The next time you finish off a can of soda, take a moment to notice the composition of the packaging. Most likely, you have been drinking from an aluminum can — if not a plastic bottle, that is — as you have been for much of your life. Would you have ever imagined the same material that makes up that can would someday become one of the leading components in auto manufacturing? It may seem unlikely, but it’s true. In fact, the lightweight metal is turning the entire auto industry on its head thanks to some engineering prowess and demand for more efficient vehicles.
The main force behind aluminum’s surge in manufacturing is how light it is compared to other metals, notably steel. Over at Ford’s engineering headquarters, technicians were able to make the company’s best-selling F-150 pickup 700 pounds lighter than before simply by using a 95 percent aluminum body in lieu of steel. According to Forbes, the change was made to increase fuel economy in the face of changing consumer demands but also to keep the truck’s capability intact.
The 2015 F-150?s chief engineer, Pete Reyes, told Forbes his team used some simple tactics to make sure the aluminum-based truck lived up to its predecessors. “Aluminum being a third as dense as steel, you can have three times the thickness before you have the same weight as steel. So in a lot of cases, we tailored it to the strength we needed,” he said.
Reyes explained that aluminum can be calibrated to contend with steel’s strength, but the major drawback is that it is more expensive. Three times more expensive, according to The Wall Street Journal. Not only are automakers faced with a new material needed for manufacturing that ends up weighing more on their bottom line, but new production machinery and training for employees also requires bigger upfront investments.
This leads to a bit of a gamble on the parts of automakers like Ford, General Motors, Toyota , and Honda .
On the other side of the coin, aluminum manufacturers have been ramping up production, investing heavily in new plants and hiring armies of new employees. Big aluminum corporations like Alcoa are expecting to see demand skyrocket over the coming years and are preparing now for the big rush. Lotus Engineering’s proActive Magazine says Alcoa officials expect total global aluminum use to increase to 24.8 million tons by 2025, up from 11.5 million tons in 2011.
So what does that mean for the steel industry if manufacturing is seeing a dramatic shift toward different materials? Much of the world’s steel demand has been at the behest of the Chinese, whose economy has seen incredible growth behind industrialization and commercialization efforts over the past couple of decades. As growth in China slows, demand is still expected to grow in American markets despite the aluminum industry’s emergence. The Financial Times reports that U.S. steel demand is slated for growth of 4 percent, to a total of 99.4 million tons, mostly thanks to increased construction activity.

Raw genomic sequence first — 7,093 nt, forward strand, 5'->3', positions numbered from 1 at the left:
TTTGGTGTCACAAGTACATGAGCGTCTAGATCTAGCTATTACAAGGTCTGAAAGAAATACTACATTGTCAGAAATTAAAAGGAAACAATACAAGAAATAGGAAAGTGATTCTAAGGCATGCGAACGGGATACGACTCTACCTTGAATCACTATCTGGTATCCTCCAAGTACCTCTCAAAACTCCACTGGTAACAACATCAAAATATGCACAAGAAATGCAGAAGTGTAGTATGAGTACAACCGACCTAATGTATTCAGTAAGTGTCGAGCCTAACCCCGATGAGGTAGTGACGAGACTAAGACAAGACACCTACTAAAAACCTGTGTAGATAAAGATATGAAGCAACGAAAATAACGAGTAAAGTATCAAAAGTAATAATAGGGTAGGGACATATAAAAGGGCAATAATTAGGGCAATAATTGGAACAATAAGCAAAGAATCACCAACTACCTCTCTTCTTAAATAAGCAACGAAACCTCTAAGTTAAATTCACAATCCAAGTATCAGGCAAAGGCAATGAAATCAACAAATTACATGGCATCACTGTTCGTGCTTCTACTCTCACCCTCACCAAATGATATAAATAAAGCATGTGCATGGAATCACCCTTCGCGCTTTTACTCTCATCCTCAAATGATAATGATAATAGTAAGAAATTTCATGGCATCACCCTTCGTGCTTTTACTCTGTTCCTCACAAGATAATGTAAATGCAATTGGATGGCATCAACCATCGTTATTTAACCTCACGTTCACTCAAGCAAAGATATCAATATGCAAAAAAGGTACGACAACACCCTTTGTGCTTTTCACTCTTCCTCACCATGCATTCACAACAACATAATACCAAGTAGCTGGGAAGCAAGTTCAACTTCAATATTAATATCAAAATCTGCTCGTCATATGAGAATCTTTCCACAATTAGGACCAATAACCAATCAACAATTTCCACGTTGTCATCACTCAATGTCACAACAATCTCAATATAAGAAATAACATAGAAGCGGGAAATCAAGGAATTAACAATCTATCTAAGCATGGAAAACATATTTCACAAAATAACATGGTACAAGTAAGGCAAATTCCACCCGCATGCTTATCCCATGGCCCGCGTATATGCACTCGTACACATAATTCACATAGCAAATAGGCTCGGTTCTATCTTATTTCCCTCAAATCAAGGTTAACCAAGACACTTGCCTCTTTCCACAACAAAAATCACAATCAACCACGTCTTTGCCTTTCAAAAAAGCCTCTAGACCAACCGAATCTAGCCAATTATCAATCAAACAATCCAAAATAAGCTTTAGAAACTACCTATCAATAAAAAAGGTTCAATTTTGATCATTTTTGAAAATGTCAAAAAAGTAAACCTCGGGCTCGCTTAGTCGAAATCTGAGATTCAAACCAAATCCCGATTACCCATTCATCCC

One other industry that could see the effects of widespread aluminum adoption in the auto industry over time is big oil. As The Wall Street Journal reports, even a 10 percent reduction in a vehicle’s body weight can lead to a 7 percent improvement in fuel economy. Tack that on to government regulations focused on curbing fossil fuels and the increasing marketability of hybrid and electric vehicles, and companies like ExxonMobil, Shell, and BP may have a crisis on their hands down the road with a shrinking market.
Aluminum, as with everything else, does come with drawbacks. As previously mentioned, it is considerably more expensive than steel. That does, however, come with some caveats. For example, JPMorgan and Goldman Sachs were recently sued on accusations of racketeering and conspiracy, as they allegedly hoarded aluminum to artificially drive up the price. Once the dust settles on that lawsuit, a clearer picture of aluminum’s pricing should become easier to attain.
Another drawback to aluminum adoption in auto manufacturing is increased costs when it comes to repairs. According to Daily Tech, the popularity of aluminum vehicles will cause body shops to invest hundreds of thousands of dollars in additional machinery and employee training. In the end, it could end up benefiting repair bays at dealerships and leaving independent mechanics out in the cold.
“Not every shop in America will be equipped to repair the new F-150,” said Dan Risley, president of the Automotive Service Association, per Daily Tech. “It’s cost prohibitive because there aren’t a lot of vehicles on the road with aluminum, so the return on investment could take a few years. When you throw aluminum into the mix, everything changes.”
What that leaves us is with an industry on the cusp of a major manufacturing change. Trends seem to indicate a shift away from large, inefficient steel vehicles and toward smaller, lightweight aluminum body frames. Coupled with ever-improving hybrid and EV technology, as well as a general public adopting more advanced thinking toward sustainability, carmakers may be facing the next step in their evolution.
Unless auto companies want to come up on the short end of the stick, they better be open to changing consumer demands. If aluminum is one way to adapt, then an investment toward its adoption should be at the top of the agenda.
What the auto industry is going through is just one example of how new technology is catalyzing change for U.S. manufacturing. Advancements in 3-D printing technology, energy production, and even in supply chain management have converged to form a tailwind that will carry the industry through the next few decades.